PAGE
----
Tony's Reviews > The Wilderness Warrior: Theodore Roosevelt and the Crusade for America

The Wilderness Warrior by Douglas G. Brinkley
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's review
Sep 18, 2009

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bookshelves: presidents
Read in September, 2009

Let there be no question who the 'environmental president' was. Brinkley establishes that in meticulous, painstaking detail. I think I now know every bird TR observed, every book on nature he read, every park he created. A monograph would have been enough. Oh, there are great anecdotes and analyses here. But this bordered on Too Much Information. And the problem is that TR was not just a conservationist president. By focusing only on TR's conservationist actions, Brinkley does TR and history a disservice.

For example, Brinkley tells wonderful stories about TR's relationships with Booker T. Washington and Holt Collier, an African-American bear hunter and truly great character. Not a peep about the Brownsville incident though, which is Roosevelt's low point. So, you are left with the belief that TR was the hippest president ever in regards to African-Americans, without a racist bone or tendency. Yet, TR was a product of his time, better than most, but not without issues. Also unintended, I'm sure, is the appearance that TR vacationed more than any other president. It seems so, because that is Brinkley's focus. Not international policy, or trust-busting; but, rather, whether he slept in the open or under cover on his many hunting trips.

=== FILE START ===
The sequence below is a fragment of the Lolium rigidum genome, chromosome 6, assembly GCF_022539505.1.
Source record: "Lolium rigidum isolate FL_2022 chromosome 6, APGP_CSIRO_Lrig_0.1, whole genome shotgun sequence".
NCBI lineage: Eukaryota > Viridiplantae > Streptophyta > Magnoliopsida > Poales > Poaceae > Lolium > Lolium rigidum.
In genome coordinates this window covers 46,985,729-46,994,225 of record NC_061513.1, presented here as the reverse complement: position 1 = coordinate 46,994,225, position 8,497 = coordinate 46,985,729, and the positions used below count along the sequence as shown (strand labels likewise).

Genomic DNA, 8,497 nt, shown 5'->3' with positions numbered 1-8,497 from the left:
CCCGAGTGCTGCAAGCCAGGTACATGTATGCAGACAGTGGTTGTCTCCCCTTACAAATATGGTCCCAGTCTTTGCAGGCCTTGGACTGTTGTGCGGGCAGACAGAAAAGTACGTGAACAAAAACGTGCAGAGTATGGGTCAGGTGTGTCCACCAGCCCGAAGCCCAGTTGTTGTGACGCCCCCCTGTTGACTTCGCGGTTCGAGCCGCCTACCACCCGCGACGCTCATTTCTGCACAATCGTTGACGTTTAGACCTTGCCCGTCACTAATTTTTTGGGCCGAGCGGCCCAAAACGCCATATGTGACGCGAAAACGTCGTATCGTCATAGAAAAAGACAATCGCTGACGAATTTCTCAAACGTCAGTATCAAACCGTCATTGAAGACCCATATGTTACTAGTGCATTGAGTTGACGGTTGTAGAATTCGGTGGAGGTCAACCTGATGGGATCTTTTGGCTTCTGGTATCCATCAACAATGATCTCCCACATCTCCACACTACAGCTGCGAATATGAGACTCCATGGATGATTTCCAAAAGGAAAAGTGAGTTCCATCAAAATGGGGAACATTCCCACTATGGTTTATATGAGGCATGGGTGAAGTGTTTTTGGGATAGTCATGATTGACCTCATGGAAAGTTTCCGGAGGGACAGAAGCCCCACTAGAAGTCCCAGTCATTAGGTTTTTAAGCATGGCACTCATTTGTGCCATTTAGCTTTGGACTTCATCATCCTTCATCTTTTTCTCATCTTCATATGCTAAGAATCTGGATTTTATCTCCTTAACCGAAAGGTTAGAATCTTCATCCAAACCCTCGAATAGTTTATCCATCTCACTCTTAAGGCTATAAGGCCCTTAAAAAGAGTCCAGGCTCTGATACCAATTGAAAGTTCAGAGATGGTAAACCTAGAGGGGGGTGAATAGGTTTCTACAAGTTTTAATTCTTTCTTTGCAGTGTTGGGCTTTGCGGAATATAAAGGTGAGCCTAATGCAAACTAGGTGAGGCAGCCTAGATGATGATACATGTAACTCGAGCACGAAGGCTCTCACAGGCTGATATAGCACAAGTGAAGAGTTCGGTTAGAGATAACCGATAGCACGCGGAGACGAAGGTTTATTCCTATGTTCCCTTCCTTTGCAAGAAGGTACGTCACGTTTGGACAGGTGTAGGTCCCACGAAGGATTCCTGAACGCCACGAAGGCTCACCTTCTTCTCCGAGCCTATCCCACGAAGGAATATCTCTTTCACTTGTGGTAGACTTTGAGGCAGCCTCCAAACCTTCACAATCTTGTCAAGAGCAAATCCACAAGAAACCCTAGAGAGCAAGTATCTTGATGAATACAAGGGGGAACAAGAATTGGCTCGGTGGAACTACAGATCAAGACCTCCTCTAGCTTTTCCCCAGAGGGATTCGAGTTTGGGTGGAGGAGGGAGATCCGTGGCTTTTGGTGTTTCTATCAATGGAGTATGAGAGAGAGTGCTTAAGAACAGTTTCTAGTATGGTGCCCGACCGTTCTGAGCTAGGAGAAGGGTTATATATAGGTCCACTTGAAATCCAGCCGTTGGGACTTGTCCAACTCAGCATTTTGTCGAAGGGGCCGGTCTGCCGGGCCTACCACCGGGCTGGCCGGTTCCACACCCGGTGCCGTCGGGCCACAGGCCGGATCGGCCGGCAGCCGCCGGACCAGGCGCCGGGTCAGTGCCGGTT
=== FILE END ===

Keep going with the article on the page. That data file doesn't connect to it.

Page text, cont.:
And, although Brinkley covers TR from birth with a microscope about his nature forays, he stops abruptly at the end of his presidency. I'm not complaining, mind you, but it's ridiculously inconsistent. TR's African trip still loomed.

I applaud the scholarship, and much of the writing. Yet, I would recommend the many full biographies, which give a fuller picture of the man himself, including his environmental efforts and love.
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Comments (showing 1-2 of 2) (2 new)

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Clif Good review. I wondered about the failure to cover the African adventure as well. Maybe Brinkley thought that because it didn't take place in the US but in a location over which TR had no authority, it didn't belong in the book. I would have enjoyed tagging along on that safari, though. The man was a character and a half.

message 2: by Michael (new) - added it

Michael Foley I don't believe that the author's intent was to write a full biography. From the title to the cover flaps, it is apparent that Brinkley's focus is going to be on the environment and conservation. There are numerous other biographies to choose from if ones interest lies with race relations or international policy.

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